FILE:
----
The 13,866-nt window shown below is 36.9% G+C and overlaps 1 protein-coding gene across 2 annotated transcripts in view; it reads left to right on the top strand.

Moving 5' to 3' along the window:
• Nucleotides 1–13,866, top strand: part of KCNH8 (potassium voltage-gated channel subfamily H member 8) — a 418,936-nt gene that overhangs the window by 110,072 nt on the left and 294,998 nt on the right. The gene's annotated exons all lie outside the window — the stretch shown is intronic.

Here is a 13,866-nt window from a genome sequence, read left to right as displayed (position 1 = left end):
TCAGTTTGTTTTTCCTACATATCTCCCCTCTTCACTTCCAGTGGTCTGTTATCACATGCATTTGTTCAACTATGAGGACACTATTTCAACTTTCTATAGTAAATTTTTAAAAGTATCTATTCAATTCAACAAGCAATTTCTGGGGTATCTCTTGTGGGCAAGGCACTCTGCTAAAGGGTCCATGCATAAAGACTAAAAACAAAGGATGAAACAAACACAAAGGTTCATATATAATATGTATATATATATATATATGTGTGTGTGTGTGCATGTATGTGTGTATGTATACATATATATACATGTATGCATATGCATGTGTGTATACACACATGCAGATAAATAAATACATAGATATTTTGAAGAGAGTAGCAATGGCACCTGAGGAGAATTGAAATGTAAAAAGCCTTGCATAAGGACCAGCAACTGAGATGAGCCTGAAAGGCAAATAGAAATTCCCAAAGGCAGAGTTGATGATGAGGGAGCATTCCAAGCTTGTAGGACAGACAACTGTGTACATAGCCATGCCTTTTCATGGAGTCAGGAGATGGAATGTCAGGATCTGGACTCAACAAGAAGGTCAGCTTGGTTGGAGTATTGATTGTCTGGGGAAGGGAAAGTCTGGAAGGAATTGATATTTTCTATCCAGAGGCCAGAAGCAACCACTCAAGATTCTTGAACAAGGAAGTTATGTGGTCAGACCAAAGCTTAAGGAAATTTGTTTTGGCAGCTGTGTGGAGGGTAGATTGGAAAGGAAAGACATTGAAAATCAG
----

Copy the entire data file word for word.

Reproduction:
The 13,866-nt window shown below is 36.9% G+C and overlaps 1 protein-coding gene across 2 annotated transcripts in view; it reads left to right on the top strand.

Moving 5' to 3' along the window:
• Nucleotides 1–13,866, top strand: part of KCNH8 (potassium voltage-gated channel subfamily H member 8) — a 418,936-nt gene that overhangs the window by 110,072 nt on the left and 294,998 nt on the right. The gene's annotated exons all lie outside the window — the stretch shown is intronic.

Here is a 13,866-nt window from a genome sequence, read left to right as displayed (position 1 = left end):
TCAGTTTGTTTTTCCTACATATCTCCCCTCTTCACTTCCAGTGGTCTGTTATCACATGCATTTGTTCAACTATGAGGACACTATTTCAACTTTCTATAGTAAATTTTTAAAAGTATCTATTCAATTCAACAAGCAATTTCTGGGGTATCTCTTGTGGGCAAGGCACTCTGCTAAAGGGTCCATGCATAAAGACTAAAAACAAAGGATGAAACAAACACAAAGGTTCATATATAATATGTATATATATATATATATGTGTGTGTGTGTGCATGTATGTGTGTATGTATACATATATATACATGTATGCATATGCATGTGTGTATACACACATGCAGATAAATAAATACATAGATATTTTGAAGAGAGTAGCAATGGCACCTGAGGAGAATTGAAATGTAAAAAGCCTTGCATAAGGACCAGCAACTGAGATGAGCCTGAAAGGCAAATAGAAATTCCCAAAGGCAGAGTTGATGATGAGGGAGCATTCCAAGCTTGTAGGACAGACAACTGTGTACATAGCCATGCCTTTTCATGGAGTCAGGAGATGGAATGTCAGGATCTGGACTCAACAAGAAGGTCAGCTTGGTTGGAGTATTGATTGTCTGGGGAAGGGAAAGTCTGGAAGGAATTGATATTTTCTATCCAGAGGCCAGAAGCAACCACTCAAGATTCTTGAACAAGGAAGTTATGTGGTCAGACCAAAGCTTAAGGAAATTTGTTTTGGCAGCTGTGTGGAGGGTAGATTGGAAAGGAAAGACATTGAAAATCAG